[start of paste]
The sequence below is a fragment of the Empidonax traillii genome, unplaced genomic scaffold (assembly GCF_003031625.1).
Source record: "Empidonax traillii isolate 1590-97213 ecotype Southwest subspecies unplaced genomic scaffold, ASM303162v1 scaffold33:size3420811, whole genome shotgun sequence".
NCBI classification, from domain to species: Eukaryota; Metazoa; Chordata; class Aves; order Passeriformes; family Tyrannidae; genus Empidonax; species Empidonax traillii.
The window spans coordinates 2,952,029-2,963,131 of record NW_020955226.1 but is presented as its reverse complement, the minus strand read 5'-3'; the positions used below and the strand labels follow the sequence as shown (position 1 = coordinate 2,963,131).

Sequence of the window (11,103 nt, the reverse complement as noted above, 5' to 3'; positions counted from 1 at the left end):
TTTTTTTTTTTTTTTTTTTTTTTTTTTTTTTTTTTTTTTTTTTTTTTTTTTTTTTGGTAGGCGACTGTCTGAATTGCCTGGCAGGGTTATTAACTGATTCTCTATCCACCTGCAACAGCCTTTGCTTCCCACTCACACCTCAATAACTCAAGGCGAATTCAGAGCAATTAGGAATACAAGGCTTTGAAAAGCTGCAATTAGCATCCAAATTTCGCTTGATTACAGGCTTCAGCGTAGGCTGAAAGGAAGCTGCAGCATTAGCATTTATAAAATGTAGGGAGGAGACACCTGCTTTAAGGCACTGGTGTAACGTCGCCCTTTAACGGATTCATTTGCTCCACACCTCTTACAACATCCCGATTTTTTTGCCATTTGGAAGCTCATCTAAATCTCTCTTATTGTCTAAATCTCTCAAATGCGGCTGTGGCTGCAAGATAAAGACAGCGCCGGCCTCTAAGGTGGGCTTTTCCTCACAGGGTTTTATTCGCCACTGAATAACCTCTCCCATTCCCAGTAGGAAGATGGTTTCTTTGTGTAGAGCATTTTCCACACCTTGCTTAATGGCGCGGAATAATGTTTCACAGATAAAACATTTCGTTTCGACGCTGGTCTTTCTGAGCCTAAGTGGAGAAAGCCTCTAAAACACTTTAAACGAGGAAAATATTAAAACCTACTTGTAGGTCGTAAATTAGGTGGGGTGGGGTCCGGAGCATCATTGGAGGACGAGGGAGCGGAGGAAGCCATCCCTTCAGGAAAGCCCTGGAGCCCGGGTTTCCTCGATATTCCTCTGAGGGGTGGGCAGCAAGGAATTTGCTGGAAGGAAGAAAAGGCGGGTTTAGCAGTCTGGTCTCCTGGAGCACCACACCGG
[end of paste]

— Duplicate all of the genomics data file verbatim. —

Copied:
The sequence below is a fragment of the Empidonax traillii genome, unplaced genomic scaffold (assembly GCF_003031625.1).
Source record: "Empidonax traillii isolate 1590-97213 ecotype Southwest subspecies unplaced genomic scaffold, ASM303162v1 scaffold33:size3420811, whole genome shotgun sequence".
NCBI classification, from domain to species: Eukaryota; Metazoa; Chordata; class Aves; order Passeriformes; family Tyrannidae; genus Empidonax; species Empidonax traillii.
The window spans coordinates 2,952,029-2,963,131 of record NW_020955226.1 but is presented as its reverse complement, the minus strand read 5'-3'; the positions used below and the strand labels follow the sequence as shown (position 1 = coordinate 2,963,131).

Sequence of the window (11,103 nt, the reverse complement as noted above, 5' to 3'; positions counted from 1 at the left end):
TTTTTTTTTTTTTTTTTTTTTTTTTTTTTTTTTTTTTTTTTTTTTTTTTTTTTTTGGTAGGCGACTGTCTGAATTGCCTGGCAGGGTTATTAACTGATTCTCTATCCACCTGCAACAGCCTTTGCTTCCCACTCACACCTCAATAACTCAAGGCGAATTCAGAGCAATTAGGAATACAAGGCTTTGAAAAGCTGCAATTAGCATCCAAATTTCGCTTGATTACAGGCTTCAGCGTAGGCTGAAAGGAAGCTGCAGCATTAGCATTTATAAAATGTAGGGAGGAGACACCTGCTTTAAGGCACTGGTGTAACGTCGCCCTTTAACGGATTCATTTGCTCCACACCTCTTACAACATCCCGATTTTTTTGCCATTTGGAAGCTCATCTAAATCTCTCTTATTGTCTAAATCTCTCAAATGCGGCTGTGGCTGCAAGATAAAGACAGCGCCGGCCTCTAAGGTGGGCTTTTCCTCACAGGGTTTTATTCGCCACTGAATAACCTCTCCCATTCCCAGTAGGAAGATGGTTTCTTTGTGTAGAGCATTTTCCACACCTTGCTTAATGGCGCGGAATAATGTTTCACAGATAAAACATTTCGTTTCGACGCTGGTCTTTCTGAGCCTAAGTGGAGAAAGCCTCTAAAACACTTTAAACGAGGAAAATATTAAAACCTACTTGTAGGTCGTAAATTAGGTGGGGTGGGGTCCGGAGCATCATTGGAGGACGAGGGAGCGGAGGAAGCCATCCCTTCAGGAAAGCCCTGGAGCCCGGGTTTCCTCGATATTCCTCTGAGGGGTGGGCAGCAAGGAATTTGCTGGAAGGAAGAAAAGGCGGGTTTAGCAGTCTGGTCTCCTGGAGCACCACACCGG